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The Sensor Revolution

August 25, 2003

Sensor networks promise a mammoth extension of the Internet. Within five years, these sensor computers could be shrunk to the size of a grain of sand and deployed over much of the globe, resulting in thousands of new networks.

Look for them to be scattered across farms and battlefields to monitor minute chemical and temperature changes and slapped onto trucks and shipping boxes to trace inventory automatically. Such networks… read more

2010 preview: Is this the year that we create life?

December 22, 2009

Craig Venter hopes to unveil a living bacterial cell carrying a genome made from scratch in the lab.

George Church of Harvard University expects to get synthetic ribosomes to self-replicate.

A completely synthetic cell remains a distant goal, however.

Telltale DNA Bits Give Away Presence of Secretive Invaders

May 20, 2008

Joseph Fourier University researchers have detected the presence of an invasive species by analyzing its DNA, found in water samples.

They used special DNA primers (single strands of DNA that attach to target DNA so it can be copied) to amplify a part of the DNA chain that is unique to American bullfrogs, a highly invasive species in Europe.

The technique can detect DNA even in very low… read more

What Kind of Genius Are You?

July 12, 2006

A new theory suggests that creativity comes in two distinct types — quick and dramatic, or careful and quiet.

“Conceptual innovators” make bold, dramatic leaps in their disciplines. They do their breakthrough work when they are young.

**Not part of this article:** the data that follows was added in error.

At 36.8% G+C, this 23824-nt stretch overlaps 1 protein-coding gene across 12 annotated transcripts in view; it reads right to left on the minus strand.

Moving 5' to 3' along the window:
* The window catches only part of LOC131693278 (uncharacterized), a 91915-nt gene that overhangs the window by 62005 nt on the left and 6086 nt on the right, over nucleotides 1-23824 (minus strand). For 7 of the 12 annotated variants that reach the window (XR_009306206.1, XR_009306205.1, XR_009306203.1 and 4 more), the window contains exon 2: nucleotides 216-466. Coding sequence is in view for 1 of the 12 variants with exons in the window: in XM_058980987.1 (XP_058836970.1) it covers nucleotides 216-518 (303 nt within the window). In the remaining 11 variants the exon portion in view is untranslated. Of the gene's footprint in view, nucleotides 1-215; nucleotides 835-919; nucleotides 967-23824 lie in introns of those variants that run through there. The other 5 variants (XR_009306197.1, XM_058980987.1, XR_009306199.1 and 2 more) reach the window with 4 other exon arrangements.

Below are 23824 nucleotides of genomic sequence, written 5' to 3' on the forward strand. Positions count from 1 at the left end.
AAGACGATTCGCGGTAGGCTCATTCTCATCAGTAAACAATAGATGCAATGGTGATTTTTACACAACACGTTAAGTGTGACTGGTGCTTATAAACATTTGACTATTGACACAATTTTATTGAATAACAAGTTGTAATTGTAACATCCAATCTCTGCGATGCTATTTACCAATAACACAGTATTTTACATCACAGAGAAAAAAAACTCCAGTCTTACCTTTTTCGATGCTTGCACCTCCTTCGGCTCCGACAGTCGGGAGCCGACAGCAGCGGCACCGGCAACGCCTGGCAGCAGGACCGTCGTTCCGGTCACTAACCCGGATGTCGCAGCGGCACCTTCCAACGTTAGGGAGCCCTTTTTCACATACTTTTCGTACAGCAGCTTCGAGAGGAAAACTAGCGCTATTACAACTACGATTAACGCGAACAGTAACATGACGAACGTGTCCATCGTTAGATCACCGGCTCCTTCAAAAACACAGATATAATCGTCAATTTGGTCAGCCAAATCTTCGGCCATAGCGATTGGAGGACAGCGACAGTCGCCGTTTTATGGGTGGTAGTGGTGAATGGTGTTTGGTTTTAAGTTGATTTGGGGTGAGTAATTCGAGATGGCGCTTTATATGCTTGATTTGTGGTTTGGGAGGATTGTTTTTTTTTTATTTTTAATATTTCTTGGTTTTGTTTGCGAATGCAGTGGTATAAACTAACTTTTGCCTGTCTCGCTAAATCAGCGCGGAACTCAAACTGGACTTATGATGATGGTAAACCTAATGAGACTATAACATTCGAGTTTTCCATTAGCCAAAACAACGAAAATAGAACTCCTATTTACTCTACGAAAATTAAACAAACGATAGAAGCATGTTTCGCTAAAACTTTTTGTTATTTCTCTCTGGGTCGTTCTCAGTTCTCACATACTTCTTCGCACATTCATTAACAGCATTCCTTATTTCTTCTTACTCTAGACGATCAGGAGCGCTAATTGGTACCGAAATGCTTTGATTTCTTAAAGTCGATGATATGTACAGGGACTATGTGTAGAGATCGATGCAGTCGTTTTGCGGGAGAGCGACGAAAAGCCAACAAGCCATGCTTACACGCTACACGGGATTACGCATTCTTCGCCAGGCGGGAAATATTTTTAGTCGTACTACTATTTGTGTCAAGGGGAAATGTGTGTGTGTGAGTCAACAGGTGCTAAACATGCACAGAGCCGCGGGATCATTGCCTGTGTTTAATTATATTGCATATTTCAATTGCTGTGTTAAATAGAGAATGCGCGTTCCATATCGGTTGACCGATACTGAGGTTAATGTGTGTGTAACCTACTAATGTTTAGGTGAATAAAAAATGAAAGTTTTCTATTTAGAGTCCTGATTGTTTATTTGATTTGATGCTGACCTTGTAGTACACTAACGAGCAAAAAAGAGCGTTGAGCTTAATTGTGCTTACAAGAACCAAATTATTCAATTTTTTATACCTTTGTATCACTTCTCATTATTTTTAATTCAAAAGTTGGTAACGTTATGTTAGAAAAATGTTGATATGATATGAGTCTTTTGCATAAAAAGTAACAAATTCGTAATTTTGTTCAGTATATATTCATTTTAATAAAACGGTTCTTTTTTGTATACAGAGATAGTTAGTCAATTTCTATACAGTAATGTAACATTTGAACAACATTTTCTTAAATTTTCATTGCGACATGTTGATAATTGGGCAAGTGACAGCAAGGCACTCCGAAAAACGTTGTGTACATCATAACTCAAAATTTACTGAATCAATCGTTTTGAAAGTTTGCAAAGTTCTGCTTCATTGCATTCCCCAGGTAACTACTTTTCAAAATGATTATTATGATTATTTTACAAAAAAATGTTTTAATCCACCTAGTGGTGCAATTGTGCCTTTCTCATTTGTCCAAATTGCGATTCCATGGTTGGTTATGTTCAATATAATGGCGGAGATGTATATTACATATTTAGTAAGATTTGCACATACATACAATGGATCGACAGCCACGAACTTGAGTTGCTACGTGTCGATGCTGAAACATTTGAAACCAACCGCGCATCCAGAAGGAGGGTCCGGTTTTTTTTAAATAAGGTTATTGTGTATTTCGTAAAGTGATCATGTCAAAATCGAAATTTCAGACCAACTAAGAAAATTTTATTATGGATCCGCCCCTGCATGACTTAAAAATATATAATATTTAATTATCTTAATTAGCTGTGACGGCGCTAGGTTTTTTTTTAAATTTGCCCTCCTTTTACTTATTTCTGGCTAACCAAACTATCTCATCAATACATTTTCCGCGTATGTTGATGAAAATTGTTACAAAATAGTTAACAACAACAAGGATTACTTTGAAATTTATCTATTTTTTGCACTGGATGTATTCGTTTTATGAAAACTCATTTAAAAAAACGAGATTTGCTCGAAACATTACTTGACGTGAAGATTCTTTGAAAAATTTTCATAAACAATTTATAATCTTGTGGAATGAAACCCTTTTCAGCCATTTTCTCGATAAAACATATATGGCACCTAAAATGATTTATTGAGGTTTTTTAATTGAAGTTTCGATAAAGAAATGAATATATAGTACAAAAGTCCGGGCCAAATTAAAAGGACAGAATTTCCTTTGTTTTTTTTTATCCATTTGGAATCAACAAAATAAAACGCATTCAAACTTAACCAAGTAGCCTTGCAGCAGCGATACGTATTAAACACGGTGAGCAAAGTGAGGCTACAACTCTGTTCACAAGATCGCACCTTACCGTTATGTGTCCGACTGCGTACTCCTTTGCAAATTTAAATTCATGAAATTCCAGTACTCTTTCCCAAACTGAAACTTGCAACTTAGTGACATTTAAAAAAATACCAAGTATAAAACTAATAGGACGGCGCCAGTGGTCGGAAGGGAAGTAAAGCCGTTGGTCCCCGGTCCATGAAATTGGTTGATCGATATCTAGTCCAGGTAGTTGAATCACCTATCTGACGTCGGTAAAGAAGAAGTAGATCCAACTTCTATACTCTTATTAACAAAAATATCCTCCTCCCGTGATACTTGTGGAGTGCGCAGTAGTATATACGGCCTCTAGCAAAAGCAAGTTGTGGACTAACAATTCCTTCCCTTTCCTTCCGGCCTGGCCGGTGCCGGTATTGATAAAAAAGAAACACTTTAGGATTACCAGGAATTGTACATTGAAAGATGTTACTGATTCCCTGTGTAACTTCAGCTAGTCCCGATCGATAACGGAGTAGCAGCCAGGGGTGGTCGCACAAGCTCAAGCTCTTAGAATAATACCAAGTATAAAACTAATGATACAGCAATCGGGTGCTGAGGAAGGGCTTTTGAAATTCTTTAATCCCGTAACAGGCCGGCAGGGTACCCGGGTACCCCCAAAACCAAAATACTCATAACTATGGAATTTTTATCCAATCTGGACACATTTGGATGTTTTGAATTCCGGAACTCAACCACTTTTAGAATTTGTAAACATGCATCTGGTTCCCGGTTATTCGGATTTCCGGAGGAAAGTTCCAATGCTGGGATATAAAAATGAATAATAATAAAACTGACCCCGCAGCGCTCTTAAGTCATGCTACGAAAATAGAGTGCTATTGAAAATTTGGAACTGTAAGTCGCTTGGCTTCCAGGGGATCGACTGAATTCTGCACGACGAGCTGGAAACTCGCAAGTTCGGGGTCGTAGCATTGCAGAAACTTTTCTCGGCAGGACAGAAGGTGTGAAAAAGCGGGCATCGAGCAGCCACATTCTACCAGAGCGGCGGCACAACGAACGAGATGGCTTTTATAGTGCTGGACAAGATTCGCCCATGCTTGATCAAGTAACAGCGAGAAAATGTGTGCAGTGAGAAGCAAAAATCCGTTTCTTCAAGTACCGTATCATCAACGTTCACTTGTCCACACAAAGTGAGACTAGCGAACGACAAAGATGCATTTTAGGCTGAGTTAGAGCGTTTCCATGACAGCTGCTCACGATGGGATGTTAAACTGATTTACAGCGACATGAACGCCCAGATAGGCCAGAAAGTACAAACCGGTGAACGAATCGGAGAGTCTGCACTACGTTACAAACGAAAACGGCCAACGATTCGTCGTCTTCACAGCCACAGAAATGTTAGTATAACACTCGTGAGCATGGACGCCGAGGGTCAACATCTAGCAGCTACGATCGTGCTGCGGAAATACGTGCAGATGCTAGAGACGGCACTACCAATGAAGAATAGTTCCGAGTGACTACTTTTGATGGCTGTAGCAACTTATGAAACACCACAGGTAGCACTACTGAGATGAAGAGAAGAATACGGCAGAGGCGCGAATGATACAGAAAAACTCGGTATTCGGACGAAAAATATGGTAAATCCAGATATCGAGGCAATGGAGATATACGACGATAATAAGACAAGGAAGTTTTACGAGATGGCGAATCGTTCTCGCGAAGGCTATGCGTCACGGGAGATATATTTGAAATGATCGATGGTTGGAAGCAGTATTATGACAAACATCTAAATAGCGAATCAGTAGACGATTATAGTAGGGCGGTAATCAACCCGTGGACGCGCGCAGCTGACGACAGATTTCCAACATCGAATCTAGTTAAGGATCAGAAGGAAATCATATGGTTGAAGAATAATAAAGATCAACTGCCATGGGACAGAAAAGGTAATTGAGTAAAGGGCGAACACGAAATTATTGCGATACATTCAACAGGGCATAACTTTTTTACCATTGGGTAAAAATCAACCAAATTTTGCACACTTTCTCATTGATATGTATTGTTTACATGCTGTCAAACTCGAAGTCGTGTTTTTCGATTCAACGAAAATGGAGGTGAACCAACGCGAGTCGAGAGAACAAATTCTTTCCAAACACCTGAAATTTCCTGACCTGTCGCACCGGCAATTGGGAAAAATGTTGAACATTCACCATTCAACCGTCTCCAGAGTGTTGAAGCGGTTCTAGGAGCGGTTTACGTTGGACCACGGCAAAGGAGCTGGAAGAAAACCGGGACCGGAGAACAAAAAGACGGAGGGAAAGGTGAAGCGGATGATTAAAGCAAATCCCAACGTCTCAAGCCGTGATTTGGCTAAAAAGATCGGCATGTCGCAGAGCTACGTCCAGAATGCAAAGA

“Experimental innovators” proceed by a lifetime of trial and error and thus do their important work much later in their careers.

Scientists reveal millions of regulatory elements in human genome

October 20, 2011

Twenty-nine mammals, including the elephant, armadillo, two-toed sloth, hyrax, dog, cat, horse, and tenrec, have had their genomes  analyzed and compared (credit: Nick Dua, Broad Communications)

An international research team has mapped and compared the genomes of 29 mammals and found new regulatory elements in the human genome that govern how proteins are formed.

The researchers, led by Kerstin Lindblad-Toh of the Broad Institute in Cambridge, Mass. and Uppsala University in Sweden, said the findings help us understand how mutations in human genes give rise to diseases.

While… read more

Nanoscale iron could help cleanse the environment

September 4, 2003

An ultrafine nanoparticle made from iron is turning out to be a remarkably effective tool for cleaning up contaminated soil and groundwater–a trillion-dollar problem that encompasses more than 1000 still-untreated Superfund sites in the United States, some 150,000 underground storage tank releases, and a staggering number of landfills, abandoned mines, and industrial sites.

When metallic iron oxidizes in the presence of contaminants such as trichloroethene, carbon tetrachloride, dioxins, or… read more

Machine Translates Thoughts into Speech in Real Time

December 28, 2009

(Guenther, et al.)

By implanting an electrode into the brain of a person with locked-in syndrome, researchers led by Boston University and Harvard/MIT scientists have demonstrated the first brain-machine interface to wirelessly transmit neural signals from implanted electrodes to a speech synthesizer for real-time synthetic speech production.

Photovoltaic Moore’s Law Will Make Solar Competitive by 2015

May 23, 2008

In recent years, global photovoltaic (PV) production has been increasing at a rate of 50 percent per year, so that accumulated global capacity doubles about every 18 months. The PV Moore’s law states that with every doubling of capacity, PV costs come down by 20 percent.